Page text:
I couldn’t stop crying. Months of late evenings and demanding travel had cracked my professional exterior. I tried to present my quarterly numbers while my colleagues squirmed in their seats, offered me a box of tissues, or just stared. My boss abruptly ended the meeting. My colleagues quickly evacuated the room. I was left alone in the conference room, crumpled tissues in hand.
For women, crying in a professional setting is often seen as the kiss of death:
“Stop crying! Someone will see you.”
“Quick, run to the ladies’ room!”
These are just two versions of similar warnings I’ve heard throughout my career. But it’s not just me. Female friends and colleagues have told me they too have been told to shut down the waterworks. It’s a familiar narrative for women who cry at work: Escape to bathroom. Grab toilet paper. Wipe eyes. Blow nose. Take deep breath
Tasha Eurich, an organizational psychologist and executive coach, talks about why we all should be working on self-awareness. Few people are truly self-aware, she says, and those who are don’t get there through introspection. She explains how to develop self-awareness through the feedback of loving critics and how to mentor someone who isn’t self-aware. Eurich is the author of the book Insight.
Today we consume five times more information every day than we did in 1986, an incredible amount that’s equivalent to a 174 newspapers…a day. That probably includes a lot of Instagram posts, but it’s not only social media. The corporate e-learning space has grown by nine times over the last 16 years, such that almost 80% of U.S. companies offer online training for their employees, making more information accessible to them than ever before.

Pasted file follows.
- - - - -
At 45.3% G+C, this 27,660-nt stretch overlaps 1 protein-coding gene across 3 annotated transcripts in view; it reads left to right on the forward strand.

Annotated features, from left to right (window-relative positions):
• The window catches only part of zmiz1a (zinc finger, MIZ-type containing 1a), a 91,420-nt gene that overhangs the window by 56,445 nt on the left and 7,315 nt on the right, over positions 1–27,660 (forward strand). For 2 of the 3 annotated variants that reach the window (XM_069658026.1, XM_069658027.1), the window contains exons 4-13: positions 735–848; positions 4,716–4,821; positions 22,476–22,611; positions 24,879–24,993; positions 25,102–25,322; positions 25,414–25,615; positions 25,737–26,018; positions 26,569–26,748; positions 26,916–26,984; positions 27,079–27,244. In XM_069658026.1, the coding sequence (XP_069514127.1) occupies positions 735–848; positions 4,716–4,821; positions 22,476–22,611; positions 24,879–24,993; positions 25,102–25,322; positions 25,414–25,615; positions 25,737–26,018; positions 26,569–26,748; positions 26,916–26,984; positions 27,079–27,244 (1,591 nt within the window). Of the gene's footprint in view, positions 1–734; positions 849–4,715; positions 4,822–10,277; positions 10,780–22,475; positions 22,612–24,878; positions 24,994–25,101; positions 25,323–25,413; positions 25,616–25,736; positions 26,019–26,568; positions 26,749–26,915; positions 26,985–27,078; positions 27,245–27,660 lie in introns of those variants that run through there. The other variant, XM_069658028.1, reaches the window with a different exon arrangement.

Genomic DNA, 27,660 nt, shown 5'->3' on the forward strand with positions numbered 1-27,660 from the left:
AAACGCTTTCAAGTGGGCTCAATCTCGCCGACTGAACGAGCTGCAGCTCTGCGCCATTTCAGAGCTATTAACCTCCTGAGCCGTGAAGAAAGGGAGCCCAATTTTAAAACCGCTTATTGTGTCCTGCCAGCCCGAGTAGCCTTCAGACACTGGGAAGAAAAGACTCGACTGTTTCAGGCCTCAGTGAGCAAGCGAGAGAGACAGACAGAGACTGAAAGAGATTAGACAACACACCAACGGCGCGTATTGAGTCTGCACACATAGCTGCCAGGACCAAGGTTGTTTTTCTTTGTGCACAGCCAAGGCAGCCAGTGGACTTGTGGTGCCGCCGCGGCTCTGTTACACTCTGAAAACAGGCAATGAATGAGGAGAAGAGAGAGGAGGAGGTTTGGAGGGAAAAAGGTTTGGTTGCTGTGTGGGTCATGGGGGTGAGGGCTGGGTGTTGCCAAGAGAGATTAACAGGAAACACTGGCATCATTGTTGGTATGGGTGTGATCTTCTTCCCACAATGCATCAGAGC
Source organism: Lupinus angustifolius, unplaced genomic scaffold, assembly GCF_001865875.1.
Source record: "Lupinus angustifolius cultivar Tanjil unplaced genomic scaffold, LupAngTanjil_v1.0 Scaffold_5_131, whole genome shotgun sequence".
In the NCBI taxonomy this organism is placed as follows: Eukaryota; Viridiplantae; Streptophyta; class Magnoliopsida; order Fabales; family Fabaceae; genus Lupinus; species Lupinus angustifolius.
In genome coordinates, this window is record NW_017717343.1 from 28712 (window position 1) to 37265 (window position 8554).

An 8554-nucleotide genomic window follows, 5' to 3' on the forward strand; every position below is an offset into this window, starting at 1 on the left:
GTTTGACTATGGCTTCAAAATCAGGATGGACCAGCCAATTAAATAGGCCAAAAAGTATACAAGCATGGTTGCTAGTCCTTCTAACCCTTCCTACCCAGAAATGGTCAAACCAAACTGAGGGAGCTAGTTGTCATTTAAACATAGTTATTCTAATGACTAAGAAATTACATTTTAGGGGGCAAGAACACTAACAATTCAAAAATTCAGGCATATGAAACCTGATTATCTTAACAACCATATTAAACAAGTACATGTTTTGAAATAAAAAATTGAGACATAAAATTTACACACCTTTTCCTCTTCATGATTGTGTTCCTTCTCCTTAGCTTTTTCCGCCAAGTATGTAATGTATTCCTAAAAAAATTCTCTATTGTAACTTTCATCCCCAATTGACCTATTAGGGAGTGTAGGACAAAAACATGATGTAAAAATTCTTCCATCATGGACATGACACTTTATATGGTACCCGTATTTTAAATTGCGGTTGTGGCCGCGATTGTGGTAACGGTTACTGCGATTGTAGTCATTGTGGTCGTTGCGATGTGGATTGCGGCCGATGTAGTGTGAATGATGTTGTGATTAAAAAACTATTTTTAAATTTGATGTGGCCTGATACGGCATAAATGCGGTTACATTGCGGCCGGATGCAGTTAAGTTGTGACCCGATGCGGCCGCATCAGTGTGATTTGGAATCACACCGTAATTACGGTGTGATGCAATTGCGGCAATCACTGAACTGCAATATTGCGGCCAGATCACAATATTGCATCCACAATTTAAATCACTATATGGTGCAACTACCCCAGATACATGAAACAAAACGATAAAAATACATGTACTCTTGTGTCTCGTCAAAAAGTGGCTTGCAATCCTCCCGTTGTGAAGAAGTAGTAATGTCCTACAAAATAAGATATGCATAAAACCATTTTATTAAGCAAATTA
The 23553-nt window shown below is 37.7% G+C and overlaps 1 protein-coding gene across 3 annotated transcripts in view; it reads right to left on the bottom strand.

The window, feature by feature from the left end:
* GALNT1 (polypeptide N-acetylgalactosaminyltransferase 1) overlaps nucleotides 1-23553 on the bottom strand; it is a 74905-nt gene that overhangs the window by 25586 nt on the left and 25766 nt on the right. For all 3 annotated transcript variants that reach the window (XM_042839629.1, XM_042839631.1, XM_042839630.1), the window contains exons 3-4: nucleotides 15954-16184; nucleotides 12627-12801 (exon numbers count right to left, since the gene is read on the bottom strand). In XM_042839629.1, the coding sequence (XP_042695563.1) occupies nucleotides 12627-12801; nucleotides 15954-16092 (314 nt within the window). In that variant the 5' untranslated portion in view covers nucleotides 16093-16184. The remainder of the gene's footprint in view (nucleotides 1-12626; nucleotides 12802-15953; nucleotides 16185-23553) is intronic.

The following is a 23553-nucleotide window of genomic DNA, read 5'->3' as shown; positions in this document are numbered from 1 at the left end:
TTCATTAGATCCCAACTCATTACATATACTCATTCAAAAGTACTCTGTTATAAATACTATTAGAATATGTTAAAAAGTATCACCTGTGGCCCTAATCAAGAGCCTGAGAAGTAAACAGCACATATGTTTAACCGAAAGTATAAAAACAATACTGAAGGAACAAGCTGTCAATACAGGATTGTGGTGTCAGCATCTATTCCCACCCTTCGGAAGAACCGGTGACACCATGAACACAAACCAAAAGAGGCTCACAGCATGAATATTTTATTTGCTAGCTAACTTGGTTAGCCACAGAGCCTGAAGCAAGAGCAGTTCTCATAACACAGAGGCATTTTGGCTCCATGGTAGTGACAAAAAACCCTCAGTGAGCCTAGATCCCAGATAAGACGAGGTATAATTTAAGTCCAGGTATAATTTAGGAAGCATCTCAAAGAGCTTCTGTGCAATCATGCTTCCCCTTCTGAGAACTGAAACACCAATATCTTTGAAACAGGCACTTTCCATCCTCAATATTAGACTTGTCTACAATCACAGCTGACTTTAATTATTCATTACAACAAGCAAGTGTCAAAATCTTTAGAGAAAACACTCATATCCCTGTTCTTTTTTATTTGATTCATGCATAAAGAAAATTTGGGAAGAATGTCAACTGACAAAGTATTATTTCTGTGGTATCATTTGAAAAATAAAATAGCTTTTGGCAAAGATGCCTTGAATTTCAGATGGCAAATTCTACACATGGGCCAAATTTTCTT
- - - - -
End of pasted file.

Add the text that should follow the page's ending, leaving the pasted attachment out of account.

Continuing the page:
One would think that this would translate into increased knowledge. Yet, unfortunately, this does not appear to be the case. Scores of average American adults on tests of general civic knowledge — the type of information you’d assume people would pick up from scanning through all this information — has remained almost constant for the last 80 years. On the corporate side, working professionals apply only about 15% of what they learn in many
Richard (not his real name) graduated from college on a Friday. Three days later he would start his first day on the job in his family business. The choice was not one that he gave much thought to. He’d grown up in the family wine business, which his grandfather had founded, and his father had wooed him to join. This was the family’s legacy, his father had said, and someday Richard would be CEO. Or at least that’s what Richard heard.
Twenty years later, things have gone horribly wrong. Though they work side by side, the men are barely speaking after a boardroom blow-up. In his darkest moments, Richard is even contemplating whether to sue his father for breach of fiduciary duty. By all accounts, catapulting Richard into the business straight out of college was a mistake. Richard and his father both had high hopes for a generational